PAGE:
Thursday, November 09, 2006

Home To

Luggage and laundry:

SOAR luggage

Lots of boxes to unpack:

SOAR Boxes2006

But also pleasant reminders of how nice SOAR was. It was a great trip, a pleasant and cheerful SOAR with lots of happy times, quiet moments, and fibery conversations.

My workshop room was at the top of the complex, with a bonus beautiful view every way I could turn. Once my heart stopped pounding and I could breathe again, I enjoyed all the light and relative quiet at the top of the hill. SOAR can be non-stop visiting, and the quiet each day before and after class was a welcome bonus.

There was plenty of good food, plenty and good being the operative words, lots of late nights, and never enough time with friends seen only once a year. Thanks to Amy, I managed to score the recipe for Granlibakken's breakfast quiche, which helpfully starts with "mix 8 pounds of flour, 5 pounds of butter, etc." for the crust. The filling uses 90 eggs, and it goes on from there. Now all I need to do is find a Very Large Oven, and a few hundred friends to help me eat it.

The Yarn Harlot was very entertaining and sweet, and no bears or raccoons interfered with her talk, even though we were in a cold and drafty tent previously frequented by said raccoons. Stephanie? You wondered about a yurt for your potential backyard personal escape-space and studio? It would be a lot like that tent. In Toronto? Maybe not so much.

We took a few extra days in the mountains, which never hurts, but the weather started to turn just as we headed down the hill. I arrived home to blue skies and Fall weather here:

Fall 2006

Inside the yurt, left on my desk, I found my my packing list, a reminder of just how much it takes to get everything ready:

SOAR pack list

Notice the checked-off things, lined-through things, and (ahem) the coffee stains? Frenzy and forgetfulness do not a happy couple make. But we made it through, and whatever I may have forgotten was either procured or not really needed. We spinners are nothing if not resourceful, and the SOAR staff really are there to help.

I'll spend the next few days in the yurt, which is waiting in the sun, beckoning:

Fall yurt

What will I be doing? Well the first thing will be to start spinning that big bag of white roving in that photo above, from Francine at Rovings, and yes, most people buy the dyed stuff. Not me, not this time. I can (and will) dye it after I spin it up, any color I like. The potential sometimes seems overwhelming, in this whole world of fiber we inhabit: we can just about do anything we please. Too much fun.

I'll sit and spin after, that is, I unpack all of the above. Sheesh!

7 Comments:

Blogger Barbara said...

Woo hoo - glad that you are home and almost ready to spin.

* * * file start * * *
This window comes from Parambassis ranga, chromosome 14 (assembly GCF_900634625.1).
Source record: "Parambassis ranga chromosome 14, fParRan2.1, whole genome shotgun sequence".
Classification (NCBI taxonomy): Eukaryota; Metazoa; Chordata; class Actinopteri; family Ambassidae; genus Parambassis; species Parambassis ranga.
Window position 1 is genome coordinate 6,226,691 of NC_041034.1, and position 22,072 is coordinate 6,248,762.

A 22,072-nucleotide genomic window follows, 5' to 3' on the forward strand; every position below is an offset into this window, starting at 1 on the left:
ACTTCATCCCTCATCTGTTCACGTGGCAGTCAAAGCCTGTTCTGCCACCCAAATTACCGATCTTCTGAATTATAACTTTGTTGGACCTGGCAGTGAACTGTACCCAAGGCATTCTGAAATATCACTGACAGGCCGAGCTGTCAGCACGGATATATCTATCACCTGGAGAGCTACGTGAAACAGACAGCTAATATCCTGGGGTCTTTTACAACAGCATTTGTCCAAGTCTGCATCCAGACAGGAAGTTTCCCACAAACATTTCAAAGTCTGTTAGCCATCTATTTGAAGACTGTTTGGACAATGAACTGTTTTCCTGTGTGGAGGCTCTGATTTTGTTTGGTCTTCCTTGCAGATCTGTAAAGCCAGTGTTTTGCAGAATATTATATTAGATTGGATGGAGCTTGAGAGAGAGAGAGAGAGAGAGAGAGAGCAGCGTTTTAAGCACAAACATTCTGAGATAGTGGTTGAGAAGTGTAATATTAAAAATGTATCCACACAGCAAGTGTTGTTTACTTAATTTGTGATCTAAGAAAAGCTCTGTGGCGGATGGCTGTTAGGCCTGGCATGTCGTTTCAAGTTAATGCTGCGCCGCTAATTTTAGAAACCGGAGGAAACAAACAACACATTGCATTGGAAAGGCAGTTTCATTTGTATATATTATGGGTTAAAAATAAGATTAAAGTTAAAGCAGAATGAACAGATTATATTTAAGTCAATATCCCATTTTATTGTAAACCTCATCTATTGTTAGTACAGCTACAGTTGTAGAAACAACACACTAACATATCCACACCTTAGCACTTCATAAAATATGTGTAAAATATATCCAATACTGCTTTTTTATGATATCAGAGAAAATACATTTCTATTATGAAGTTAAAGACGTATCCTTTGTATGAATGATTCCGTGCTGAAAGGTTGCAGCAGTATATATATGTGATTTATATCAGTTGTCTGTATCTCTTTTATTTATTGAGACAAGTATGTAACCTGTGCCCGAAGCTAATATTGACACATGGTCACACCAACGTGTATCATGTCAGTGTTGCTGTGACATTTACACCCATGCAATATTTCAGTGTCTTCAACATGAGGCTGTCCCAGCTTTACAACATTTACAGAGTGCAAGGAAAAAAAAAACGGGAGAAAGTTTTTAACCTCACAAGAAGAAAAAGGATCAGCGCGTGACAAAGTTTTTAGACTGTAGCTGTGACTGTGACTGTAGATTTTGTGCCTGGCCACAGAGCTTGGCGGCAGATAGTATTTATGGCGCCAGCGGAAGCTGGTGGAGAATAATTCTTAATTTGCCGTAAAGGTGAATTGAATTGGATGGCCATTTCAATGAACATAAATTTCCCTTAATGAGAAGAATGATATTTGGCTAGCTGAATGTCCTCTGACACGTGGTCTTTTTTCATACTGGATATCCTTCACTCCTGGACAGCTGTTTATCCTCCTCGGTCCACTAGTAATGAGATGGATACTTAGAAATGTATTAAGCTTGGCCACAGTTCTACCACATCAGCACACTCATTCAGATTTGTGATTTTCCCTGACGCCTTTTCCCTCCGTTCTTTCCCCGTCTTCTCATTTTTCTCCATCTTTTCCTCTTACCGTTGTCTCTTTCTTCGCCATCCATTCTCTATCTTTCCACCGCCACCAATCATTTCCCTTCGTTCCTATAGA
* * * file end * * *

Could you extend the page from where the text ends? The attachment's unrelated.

I enjoyed your class and look forward to seeing you again next time.

I have some of that wonderful fiber from Francine and it went on my wheel almsot as soon as I was home.

Barbara

1:09 PM  
Blogger beebonnet said...

Hi Sara,

I'm a lurky reader of your blog. Wasn't SOAR fun!!?! I'm sorry I didn't get a chance to take your class (I was a vendor so my classes were limited). I also didn't get any of Francine's roving because the lines were non-stop! I hope to see you at the next SOAR.

By the way, I'm very jealous of your yurt! If I had a flat backyard, I'd definitely have one. Unfortunately I live on about a 40 degree slope. But maybe I could just fit on in at the bottom of the hill... getting out protracter.. wanders away muttering...

Oh yeah! I look forward to future blog postings so I can keep in touch with what you're up to. And if you ever make that quiche, my address is....

-- Janel
http://beebonnet.typepad.com

3:37 PM  
Blogger Sharon said...

Isn't spinning a centering? How did it happen that we should have come to know how to spin and dye and dye and spin? And for you - weave? Keep teaching and "pushing" the loveliness of our craft! I think we're in an time where women are searching for self espression and that's got to tough on the few teachers. It has to be wearing and it has to take away from the time you'd like to spend on your own work. Good on you~

10:23 PM  
Blogger claudia said...

Yurt, how do I love thee...

7:09 PM  
Blogger Yarngirl said...

Sounds like a lovely trip. And I love that Yurt. I think I want a Yurt.

6:37 AM  
Blogger Deanna said...

I too am still suffering from yurt envy. You should contact the company and ask for commissions for sales to fiber folks who fall in love with their product after seeing the pictures on your blog. :-)

I'm glad to hear you had a lovely time at SOAR.

7:35 AM  
Blogger kimd said...

Sara, has the laundry pile eaten you?!

No yurt envy here - one too many houses to take care of right now. Ask me if I have yurt envy after I sell one of the houses - right now it just looks like something else to clean &/or maintain.

11:21 AM  

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